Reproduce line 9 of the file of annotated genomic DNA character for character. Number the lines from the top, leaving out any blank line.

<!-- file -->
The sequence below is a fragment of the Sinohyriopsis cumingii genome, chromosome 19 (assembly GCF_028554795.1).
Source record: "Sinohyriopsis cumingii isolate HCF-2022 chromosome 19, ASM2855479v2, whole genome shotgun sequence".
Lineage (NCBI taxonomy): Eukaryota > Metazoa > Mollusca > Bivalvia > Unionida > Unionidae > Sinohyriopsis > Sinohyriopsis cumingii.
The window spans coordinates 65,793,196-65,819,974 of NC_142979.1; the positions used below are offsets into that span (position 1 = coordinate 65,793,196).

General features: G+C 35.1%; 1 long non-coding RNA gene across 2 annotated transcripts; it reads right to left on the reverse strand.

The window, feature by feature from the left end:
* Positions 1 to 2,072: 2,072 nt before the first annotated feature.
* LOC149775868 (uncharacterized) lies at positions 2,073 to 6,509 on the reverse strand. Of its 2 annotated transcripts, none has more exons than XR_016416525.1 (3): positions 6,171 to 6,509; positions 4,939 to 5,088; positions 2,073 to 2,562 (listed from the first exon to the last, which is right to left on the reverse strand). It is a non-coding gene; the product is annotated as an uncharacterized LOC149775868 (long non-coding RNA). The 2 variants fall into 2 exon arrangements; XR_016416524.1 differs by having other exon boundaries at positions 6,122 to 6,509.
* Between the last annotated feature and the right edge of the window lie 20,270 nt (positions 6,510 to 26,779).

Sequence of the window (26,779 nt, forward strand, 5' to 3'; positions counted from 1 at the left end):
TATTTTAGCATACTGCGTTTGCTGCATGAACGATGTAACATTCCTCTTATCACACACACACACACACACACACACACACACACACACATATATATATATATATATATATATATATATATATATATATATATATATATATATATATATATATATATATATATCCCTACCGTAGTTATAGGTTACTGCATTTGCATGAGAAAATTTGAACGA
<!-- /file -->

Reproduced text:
* Between the last annotated feature and the right edge of the window lie 20,270 nt (positions 6,510 to 26,779).